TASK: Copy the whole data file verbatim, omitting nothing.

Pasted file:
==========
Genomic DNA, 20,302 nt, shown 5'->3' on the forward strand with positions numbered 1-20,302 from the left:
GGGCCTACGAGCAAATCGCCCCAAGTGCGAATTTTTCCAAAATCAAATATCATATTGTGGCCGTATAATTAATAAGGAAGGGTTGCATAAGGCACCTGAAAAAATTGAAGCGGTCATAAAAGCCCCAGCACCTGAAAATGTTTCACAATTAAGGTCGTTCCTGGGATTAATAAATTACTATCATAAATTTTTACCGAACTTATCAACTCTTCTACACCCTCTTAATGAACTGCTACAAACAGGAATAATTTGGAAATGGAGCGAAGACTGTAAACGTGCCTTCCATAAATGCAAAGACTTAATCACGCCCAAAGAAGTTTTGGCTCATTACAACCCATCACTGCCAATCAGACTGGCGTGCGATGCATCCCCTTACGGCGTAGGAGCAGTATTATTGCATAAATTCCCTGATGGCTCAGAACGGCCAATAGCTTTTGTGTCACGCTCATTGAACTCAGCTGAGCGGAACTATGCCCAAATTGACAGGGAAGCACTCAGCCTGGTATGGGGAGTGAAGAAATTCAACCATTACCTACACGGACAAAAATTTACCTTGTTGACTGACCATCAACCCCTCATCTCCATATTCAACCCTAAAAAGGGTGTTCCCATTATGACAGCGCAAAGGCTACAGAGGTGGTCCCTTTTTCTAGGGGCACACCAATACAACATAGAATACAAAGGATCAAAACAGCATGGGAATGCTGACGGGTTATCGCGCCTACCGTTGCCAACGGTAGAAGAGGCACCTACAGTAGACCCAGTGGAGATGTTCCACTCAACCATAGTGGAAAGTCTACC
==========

Genomic DNA, 20,302 nt, shown 5'->3' on the forward strand with positions numbered 1-20,302 from the left:
GGGCCTACGAGCAAATCGCCCCAAGTGCGAATTTTTCCAAAATCAAATATCATATTGTGGCCGTATAATTAATAAGGAAGGGTTGCATAAGGCACCTGAAAAAATTGAAGCGGTCATAAAAGCCCCAGCACCTGAAAATGTTTCACAATTAAGGTCGTTCCTGGGATTAATAAATTACTATCATAAATTTTTACCGAACTTATCAACTCTTCTACACCCTCTTAATGAACTGCTACAAACAGGAATAATTTGGAAATGGAGCGAAGACTGTAAACGTGCCTTCCATAAATGCAAAGACTTAATCACGCCCAAAGAAGTTTTGGCTCATTACAACCCATCACTGCCAATCAGACTGGCGTGCGATGCATCCCCTTACGGCGTAGGAGCAGTATTATTGCATAAATTCCCTGATGGCTCAGAACGGCCAATAGCTTTTGTGTCACGCTCATTGAACTCAGCTGAGCGGAACTATGCCCAAATTGACAGGGAAGCACTCAGCCTGGTATGGGGAGTGAAGAAATTCAACCATTACCTACACGGACAAAAATTTACCTTGTTGACTGACCATCAACCCCTCATCTCCATATTCAACCCTAAAAAGGGTGTTCCCATTATGACAGCGCAAAGGCTACAGAGGTGGTCCCTTTTTCTAGGGGCACACCAATACAACATAGAATACAAAGGATCAAAACAGCATGGGAATGCTGACGGGTTATCGCGCCTACCGTTGCCAACGGTAGAAGAGGCACCTACAGTAGACCCAGTGGAGATGTTCCACTCAACCATAGTGGAAAGTCTACC